An elderly acquaintance of mine once patted me on the shoulder, and drawing in breath, calmly stated; ‘You’re young, you make mistakes; but you’ll get older.’ How true. Mistakes are best made when a man is young; mistakes in old age can be rather costly. Youth is the asbestos that guards us from the lasting damage caused by our various misdeeds; we learn early, we change. If we learn too late, we are already lost.
Even in the light-hearted arena of fashion it is possible to recognise the importance of evolution and learning. The phrase ‘mutton dressed as lamb’ has often been used for women who are disinclined to let go of the fashions for youth and there is a curious belief that men are not subjected to similar ridicule or scrutiny. This is untrue, and particularly untrue of men who spend their lives being scrutinised, not merely by those within their small sphere of existence but by the entire world, however remote and detached it may be.
Brad Pitt is an excellent example of a man who finds himself in such a position. As an actor, whose external image has been so important in assembling his phenomenal career, Pitt has attracted more scrutiny than most would be able to bear. He is fortunate in that most of the scrutiny has been to his credit; he is at the right end of the Victorian freak show of Hollywood. Despite the fact that Pitt never wants for admiration and never needs to market himself in a compromising manner, it is clear that the ‘Pitt package’ has gone through a recent change. And it is certainly a welcome change.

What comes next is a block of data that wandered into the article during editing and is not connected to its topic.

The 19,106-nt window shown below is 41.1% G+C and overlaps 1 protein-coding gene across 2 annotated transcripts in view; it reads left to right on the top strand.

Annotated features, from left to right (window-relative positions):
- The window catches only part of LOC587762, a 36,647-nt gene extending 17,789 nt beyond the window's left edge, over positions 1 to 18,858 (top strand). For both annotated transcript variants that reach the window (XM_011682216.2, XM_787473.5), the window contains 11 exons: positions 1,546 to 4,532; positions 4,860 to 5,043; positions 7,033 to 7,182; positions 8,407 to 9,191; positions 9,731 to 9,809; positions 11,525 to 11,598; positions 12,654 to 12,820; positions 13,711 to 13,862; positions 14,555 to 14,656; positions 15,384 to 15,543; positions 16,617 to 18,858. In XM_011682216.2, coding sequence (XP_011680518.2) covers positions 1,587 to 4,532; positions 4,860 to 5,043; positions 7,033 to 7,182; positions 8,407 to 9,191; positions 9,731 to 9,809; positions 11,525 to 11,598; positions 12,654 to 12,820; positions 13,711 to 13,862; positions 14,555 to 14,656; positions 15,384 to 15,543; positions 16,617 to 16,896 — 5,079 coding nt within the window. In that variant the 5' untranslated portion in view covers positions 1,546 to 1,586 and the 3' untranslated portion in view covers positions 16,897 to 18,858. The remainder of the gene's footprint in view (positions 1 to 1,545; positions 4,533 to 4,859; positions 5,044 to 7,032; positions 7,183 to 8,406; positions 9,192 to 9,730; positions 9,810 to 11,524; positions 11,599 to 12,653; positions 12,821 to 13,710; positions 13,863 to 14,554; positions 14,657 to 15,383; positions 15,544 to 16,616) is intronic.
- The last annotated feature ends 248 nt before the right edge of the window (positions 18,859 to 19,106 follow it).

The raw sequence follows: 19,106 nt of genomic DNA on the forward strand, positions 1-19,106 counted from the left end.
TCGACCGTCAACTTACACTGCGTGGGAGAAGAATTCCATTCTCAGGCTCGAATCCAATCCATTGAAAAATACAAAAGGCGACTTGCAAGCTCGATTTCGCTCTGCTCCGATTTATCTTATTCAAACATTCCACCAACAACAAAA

While never badly dressed, Pitt was never one of the Hollywood heavyweights who wowed sartorially. He was fortunate in his youth that he possessed excellent body and facial structure; that he could wear something plain and uneventful and no one would ever notice that it was so. Everything else was secondary to the physical appeal. Now that he has visibly aged a little, it seems that Pitt is determined to continue the process with grace and dignity.
His ‘partnership’ with Tom Ford, while it certainly benefits Pitt in terms of wardrobe, also benefits Ford in terms of marketing and credibility. I use the word ‘credibility’ with hesitation merely because Ford needs to garner no credibility from the fashion set – the magic he worked at Gucci earned him round after round of hearty applause. The ‘credibility’ sought is that of Joe Public; the chap who might purchase an Italian or Savile Row inspired suit from Ford’s new collection having seen Pitt look ‘mighty snappy’ in the wife’s glossy magazine.
Mercifully, Ford is a designer that adores classicism above all. Despite the variety of influences evident in his men’s collection; large lapels from the 1970s, loud checks from the 1930s and Tony Montana style satin, Ford is in love with tailoring. For the Row, he might appear a little fashion forward, but as far as the avant garde fashionistas are concerned, he is quite the opposite. He sits, very comfortably as far as I can see, between two worlds. And remarkably, there is considerable space to accommodate him. Celebrated designers have great influence in the contemporary world; a world where demand is great and supply expected to be instantaneous. Traditional tailoring is something the modern generation understand less and less. Their currency is a designer label, a brand they know and can feel secure in. Ford has the capability to sell the fundamentals of a good suit back to them, and uniting himself with Pitt is surely only the beginning.
And Pitt doesn’t do badly out of the arrangement either. Since he started sipping coffee with Ford, Pitt has really come into his own, sartorially speaking. Elegance was not a word you previously attached to the man but it is hard to deny that his recent upgrade, an acceptance of age and an agreeable willingness to polish, have given him a convincing façade of grace and style.